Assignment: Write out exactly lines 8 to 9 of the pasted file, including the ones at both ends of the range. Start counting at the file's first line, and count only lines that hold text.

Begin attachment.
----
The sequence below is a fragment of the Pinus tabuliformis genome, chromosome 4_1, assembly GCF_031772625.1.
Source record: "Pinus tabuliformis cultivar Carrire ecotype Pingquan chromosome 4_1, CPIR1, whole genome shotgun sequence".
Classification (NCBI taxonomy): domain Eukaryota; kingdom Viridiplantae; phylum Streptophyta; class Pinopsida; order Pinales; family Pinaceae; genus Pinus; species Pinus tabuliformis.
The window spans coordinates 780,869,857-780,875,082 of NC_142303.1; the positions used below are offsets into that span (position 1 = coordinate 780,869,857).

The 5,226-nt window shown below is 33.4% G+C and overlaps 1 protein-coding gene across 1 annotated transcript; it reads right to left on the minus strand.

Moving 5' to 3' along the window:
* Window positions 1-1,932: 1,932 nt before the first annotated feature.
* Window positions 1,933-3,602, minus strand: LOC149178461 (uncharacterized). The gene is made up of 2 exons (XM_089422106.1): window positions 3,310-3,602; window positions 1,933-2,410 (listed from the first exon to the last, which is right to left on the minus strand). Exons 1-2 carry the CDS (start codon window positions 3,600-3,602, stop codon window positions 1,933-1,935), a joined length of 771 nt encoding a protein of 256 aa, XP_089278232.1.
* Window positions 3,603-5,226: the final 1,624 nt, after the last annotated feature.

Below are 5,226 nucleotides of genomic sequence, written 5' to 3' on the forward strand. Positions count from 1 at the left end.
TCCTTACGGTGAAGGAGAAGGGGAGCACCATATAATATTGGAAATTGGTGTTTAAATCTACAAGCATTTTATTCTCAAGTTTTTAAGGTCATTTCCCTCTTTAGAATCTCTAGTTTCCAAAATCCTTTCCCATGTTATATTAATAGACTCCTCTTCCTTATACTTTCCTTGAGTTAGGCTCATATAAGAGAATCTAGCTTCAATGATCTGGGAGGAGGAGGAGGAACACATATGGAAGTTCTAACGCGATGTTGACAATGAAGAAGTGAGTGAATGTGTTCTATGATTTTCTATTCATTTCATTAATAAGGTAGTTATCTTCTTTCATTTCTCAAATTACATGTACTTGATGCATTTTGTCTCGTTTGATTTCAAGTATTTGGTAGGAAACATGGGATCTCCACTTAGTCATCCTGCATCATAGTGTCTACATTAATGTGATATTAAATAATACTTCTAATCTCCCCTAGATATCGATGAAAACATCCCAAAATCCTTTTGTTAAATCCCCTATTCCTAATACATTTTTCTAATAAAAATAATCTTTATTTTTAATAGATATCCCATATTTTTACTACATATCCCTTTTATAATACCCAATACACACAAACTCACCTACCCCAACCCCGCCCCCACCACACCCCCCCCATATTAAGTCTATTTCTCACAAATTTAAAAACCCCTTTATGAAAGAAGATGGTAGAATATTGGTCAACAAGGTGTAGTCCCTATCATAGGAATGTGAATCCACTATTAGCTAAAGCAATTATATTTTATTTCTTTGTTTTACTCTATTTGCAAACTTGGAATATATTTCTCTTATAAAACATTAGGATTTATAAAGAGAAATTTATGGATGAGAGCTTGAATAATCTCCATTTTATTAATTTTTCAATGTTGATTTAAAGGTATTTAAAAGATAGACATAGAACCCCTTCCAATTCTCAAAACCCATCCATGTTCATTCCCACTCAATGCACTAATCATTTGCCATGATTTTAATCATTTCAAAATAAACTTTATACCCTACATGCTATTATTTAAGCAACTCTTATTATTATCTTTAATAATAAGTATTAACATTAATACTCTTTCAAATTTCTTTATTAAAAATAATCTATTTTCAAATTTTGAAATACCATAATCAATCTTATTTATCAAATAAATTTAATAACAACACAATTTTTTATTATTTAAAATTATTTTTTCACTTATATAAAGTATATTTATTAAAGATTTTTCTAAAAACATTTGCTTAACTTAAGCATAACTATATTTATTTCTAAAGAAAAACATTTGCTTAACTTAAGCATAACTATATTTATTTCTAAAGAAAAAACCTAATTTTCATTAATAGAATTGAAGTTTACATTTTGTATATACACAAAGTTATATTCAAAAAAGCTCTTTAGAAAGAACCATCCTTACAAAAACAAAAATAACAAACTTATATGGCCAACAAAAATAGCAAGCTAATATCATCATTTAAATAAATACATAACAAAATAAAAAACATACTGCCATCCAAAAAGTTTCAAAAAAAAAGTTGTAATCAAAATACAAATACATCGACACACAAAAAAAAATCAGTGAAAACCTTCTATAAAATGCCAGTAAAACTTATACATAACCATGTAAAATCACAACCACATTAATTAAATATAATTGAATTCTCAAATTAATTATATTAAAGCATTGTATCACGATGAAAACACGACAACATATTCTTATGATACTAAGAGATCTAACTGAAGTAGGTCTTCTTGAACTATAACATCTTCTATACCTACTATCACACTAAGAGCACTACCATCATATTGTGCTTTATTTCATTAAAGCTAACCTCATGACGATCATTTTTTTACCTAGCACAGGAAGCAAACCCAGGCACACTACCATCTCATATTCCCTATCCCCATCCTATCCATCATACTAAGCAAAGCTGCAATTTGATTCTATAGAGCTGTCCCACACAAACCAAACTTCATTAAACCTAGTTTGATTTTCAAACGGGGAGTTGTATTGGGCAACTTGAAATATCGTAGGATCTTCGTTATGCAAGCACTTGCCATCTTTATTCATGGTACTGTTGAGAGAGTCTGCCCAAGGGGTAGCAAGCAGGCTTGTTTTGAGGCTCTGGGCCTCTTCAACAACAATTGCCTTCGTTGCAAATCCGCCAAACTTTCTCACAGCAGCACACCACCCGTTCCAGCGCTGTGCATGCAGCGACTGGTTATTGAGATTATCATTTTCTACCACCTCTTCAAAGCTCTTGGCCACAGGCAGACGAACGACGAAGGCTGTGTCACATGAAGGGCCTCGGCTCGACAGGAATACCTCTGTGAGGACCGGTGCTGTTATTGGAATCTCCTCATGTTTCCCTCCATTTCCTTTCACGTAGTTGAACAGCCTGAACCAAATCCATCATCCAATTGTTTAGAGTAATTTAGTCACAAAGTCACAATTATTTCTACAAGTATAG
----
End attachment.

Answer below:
* Window positions 1,933-3,602, minus strand: LOC149178461 (uncharacterized). The gene is made up of 2 exons (XM_089422106.1): window positions 3,310-3,602; window positions 1,933-2,410 (listed from the first exon to the last, which is right to left on the minus strand). Exons 1-2 carry the CDS (start codon window positions 3,600-3,602, stop codon window positions 1,933-1,935), a joined length of 771 nt encoding a protein of 256 aa, XP_089278232.1.
* Window positions 3,603-5,226: the final 1,624 nt, after the last annotated feature.